Any Catholic Science Fiction readers/writers here?

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Supercollider
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Any Catholic Science Fiction readers/writers here?

Post by Supercollider »

There're only so many times one can re-read A Canticle for Leibowitz! :lol: Or Mary Doria Russell's The Sparrow and Children of God, which I discovered recently. Of course there are a few others and there's C.S. Lewis who's beloved by many Catholics and there's Tolkien. But if you are Catholic and enjoy Science Fiction, please post! If you write it, good for you! I'm starting to. :)

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Re: Any Catholic Science Fiction readers/writers here?

Post by Asp Zelazny »

I have read all the titles you have mentioned, and especially enjoyed Russel's The Sparrow. If you enjoy books with the Christian/Catholic mindset, though no overt theology, I'd recommend the books of Theodore Sturgeon (a Golden Age SF writer), who brought a degree of that kind of humanity to his writing. Similarly, Zenna Henderson's books of The People -- The People: No Different Flesh, Holding Wonder, Pilgrimage, and The Anything Box.

If modern theological research into how the Church became what it is interests you (though not SF -- though the gnostic gospels smack of it): check out the writings of Elaine Pagels -- she presents a clear analysis of the early gospels including the gnostic gospels of the Nag Hammadi find, that lays out the competing views of the early church founders and the politics that shaped the church and current beliefs. If you ever wondered what the "Fathers of the Church" were railing against in their condemnation of the "heretics" -- here you can find out the other side of the arguments.

I'm Catholic by birth and education, and Jesuit-trained; I respect religious belief, but no longer practice it. Not up for theological/religious discussion, but I thought I'd share some titles with you.

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Re: Any Catholic Science Fiction readers/writers here?

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Thank you for the suggestions - a friend of mine introduced me to Zenna Henderson just this year! :D I enjoy her writing very much. Last week I did finally get around to reading the classic A Case of Conscience by James Blish, the one about the Jesuit priest who exorcises a planet. It was interesting and the ending kind of mysterious and open to interpretation, IMO. At least, for me it was, and the novel was written in the 50s, so had a pre-Vatican II flavor.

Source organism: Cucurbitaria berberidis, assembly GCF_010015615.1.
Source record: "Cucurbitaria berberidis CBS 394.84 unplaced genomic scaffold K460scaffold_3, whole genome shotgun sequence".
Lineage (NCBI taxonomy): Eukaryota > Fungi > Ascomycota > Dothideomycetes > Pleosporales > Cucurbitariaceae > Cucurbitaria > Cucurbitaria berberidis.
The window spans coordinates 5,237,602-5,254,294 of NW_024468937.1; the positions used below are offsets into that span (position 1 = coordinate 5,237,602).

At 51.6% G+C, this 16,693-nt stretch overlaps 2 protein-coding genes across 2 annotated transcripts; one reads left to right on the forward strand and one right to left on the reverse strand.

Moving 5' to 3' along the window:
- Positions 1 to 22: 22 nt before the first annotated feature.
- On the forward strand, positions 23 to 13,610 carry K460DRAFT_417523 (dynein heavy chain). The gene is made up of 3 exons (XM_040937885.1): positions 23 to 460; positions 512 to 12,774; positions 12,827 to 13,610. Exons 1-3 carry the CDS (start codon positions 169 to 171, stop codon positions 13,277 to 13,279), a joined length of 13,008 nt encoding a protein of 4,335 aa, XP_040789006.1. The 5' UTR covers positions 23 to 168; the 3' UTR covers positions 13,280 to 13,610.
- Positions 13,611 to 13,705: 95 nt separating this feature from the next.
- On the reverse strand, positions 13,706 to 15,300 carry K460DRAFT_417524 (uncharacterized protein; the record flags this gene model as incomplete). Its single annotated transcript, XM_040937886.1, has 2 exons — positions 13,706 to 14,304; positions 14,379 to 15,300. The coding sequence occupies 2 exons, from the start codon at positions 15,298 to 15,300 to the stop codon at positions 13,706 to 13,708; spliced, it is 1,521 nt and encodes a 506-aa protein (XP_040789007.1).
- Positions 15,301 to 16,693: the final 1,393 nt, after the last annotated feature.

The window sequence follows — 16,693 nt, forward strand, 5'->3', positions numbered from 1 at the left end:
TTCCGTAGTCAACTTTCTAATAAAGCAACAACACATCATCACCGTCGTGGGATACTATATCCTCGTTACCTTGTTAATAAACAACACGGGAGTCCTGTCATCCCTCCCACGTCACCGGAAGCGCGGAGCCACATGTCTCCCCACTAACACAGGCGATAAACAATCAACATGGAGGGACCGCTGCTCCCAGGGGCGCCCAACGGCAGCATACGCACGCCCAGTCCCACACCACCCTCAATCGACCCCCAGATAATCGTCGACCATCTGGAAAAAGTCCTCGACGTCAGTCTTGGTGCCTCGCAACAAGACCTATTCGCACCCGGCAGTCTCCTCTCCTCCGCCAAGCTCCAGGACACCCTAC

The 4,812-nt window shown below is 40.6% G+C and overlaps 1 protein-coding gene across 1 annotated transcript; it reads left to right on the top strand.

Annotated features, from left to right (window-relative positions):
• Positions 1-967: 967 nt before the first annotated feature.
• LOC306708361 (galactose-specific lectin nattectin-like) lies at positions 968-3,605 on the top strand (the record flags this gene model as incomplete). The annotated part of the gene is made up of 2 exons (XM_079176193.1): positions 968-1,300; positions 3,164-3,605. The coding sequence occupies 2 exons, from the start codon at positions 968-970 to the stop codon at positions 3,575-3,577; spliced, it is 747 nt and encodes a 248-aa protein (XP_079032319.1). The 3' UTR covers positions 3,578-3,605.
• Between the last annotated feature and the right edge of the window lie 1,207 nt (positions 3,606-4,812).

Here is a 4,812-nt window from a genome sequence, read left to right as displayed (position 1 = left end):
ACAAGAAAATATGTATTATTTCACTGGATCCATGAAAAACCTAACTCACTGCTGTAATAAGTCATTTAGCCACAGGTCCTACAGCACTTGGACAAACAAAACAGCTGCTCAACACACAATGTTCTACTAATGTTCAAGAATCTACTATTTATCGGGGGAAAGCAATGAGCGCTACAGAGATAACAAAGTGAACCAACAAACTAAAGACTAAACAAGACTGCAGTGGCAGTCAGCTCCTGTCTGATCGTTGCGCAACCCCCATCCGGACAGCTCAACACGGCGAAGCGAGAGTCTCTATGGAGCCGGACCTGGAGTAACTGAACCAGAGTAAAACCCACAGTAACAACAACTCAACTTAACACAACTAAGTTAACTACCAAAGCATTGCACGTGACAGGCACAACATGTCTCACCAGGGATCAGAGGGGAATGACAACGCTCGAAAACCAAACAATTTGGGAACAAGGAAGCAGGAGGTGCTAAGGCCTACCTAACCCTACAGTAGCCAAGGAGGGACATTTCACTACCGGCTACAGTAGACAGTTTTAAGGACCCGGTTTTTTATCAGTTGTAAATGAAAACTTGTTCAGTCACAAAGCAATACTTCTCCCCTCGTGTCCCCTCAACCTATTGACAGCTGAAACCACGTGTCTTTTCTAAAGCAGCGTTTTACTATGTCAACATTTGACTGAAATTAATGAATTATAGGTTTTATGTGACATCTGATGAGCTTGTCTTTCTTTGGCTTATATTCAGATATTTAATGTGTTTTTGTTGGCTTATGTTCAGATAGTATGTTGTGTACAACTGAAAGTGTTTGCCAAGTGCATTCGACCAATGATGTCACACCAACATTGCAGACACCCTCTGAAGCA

I'm actually a rare bird, a still-practicing Catholic who is looking to write (and read, if I can find any) science fiction that at least partway affirms the Faith taught by the Magisterium. The Gnostic stuff I know about due to the popularity of The Da Vinci Code by Dan Brown, which (for me) was fun as a thriller but not my cup of tea theologically.

I hope I don't sound overly critical, because I am glad you're willing to reply because I know I'm sort of a "niche market," LOL! :lol:

What do you think of C.S. Lewis's Space Trilogy if you've read it? That's kind of an inspiration for the novel I'm writing.

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Re: Any Catholic Science Fiction readers/writers here?

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Yes, I remember reading C.S. Lewis' Perelandra trilogy way back in my teens, around the time I also was introduced to Lewis' Screwtape Letters (which, if you are not familiar with it, is a novel that posits a lesser demon (Screwtape) writing "progress reports" to his supervisor devil. Very Christian storyline, and funny in a sort of sad way when looked at now, but worth a read.

I quite enjoyed the first 2 books of the Perelandra trilogy, but still remember the last book quite falling flat, when it stopped storytelling and became expository religiousity. Avoid that trap, and you'll likely have an interesting book. As a completely irrelevant aside, I remember reading (can't quote the source anymore) that Tolkien and Lewis were very good friends, and the character of Merlin that appears in That Hideous Strength is an homage to the Middle Earth series, in that Merlin is supposed to be the 5th wizard of Middle Earth, otherwise unnamed.

As far as Dan Brown's "work" in my opinion, while it was a rousing action-packed ramble, it was full of grammatical and even some spelling errors, to say nothing of errors of logic and fact. It was a phemonenon that didn't deserve the hype it got, in fact, would likely have remained in well-deserved obscurity except for the hype. (not to be judgemental or anything :) )

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Re: Any Catholic Science Fiction readers/writers here?

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Hi Asp, thanks for the reply! :D That Hideous Strength was a different book than the first two in the Lewis trilogy, I'll grant you that - I liked it though. Perelandra was my favorite in the Space Trilogy.